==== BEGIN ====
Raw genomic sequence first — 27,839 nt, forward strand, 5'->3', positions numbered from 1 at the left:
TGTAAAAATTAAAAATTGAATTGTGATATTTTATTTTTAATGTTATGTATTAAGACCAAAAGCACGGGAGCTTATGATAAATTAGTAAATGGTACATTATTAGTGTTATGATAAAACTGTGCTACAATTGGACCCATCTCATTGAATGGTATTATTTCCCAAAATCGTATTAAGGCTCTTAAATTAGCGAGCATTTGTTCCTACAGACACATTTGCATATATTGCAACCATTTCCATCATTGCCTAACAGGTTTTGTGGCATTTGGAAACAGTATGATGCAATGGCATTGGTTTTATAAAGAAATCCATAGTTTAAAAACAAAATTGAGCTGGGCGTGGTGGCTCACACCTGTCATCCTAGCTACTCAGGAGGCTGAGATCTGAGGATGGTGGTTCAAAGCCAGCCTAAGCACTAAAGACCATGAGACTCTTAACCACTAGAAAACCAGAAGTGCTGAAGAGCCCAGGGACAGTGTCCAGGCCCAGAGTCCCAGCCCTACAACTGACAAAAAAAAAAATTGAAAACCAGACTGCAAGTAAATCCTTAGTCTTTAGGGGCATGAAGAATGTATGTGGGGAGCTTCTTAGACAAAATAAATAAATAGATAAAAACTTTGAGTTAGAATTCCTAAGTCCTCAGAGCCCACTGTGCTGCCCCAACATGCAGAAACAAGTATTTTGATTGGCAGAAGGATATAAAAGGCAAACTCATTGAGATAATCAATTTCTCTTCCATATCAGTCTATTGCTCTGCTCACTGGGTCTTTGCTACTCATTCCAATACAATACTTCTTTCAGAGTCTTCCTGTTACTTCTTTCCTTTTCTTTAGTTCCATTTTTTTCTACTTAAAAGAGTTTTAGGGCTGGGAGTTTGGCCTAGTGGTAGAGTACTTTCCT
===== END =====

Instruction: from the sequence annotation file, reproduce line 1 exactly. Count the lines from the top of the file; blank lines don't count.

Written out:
Raw genomic sequence first — 27,839 nt, forward strand, 5'->3', positions numbered from 1 at the left: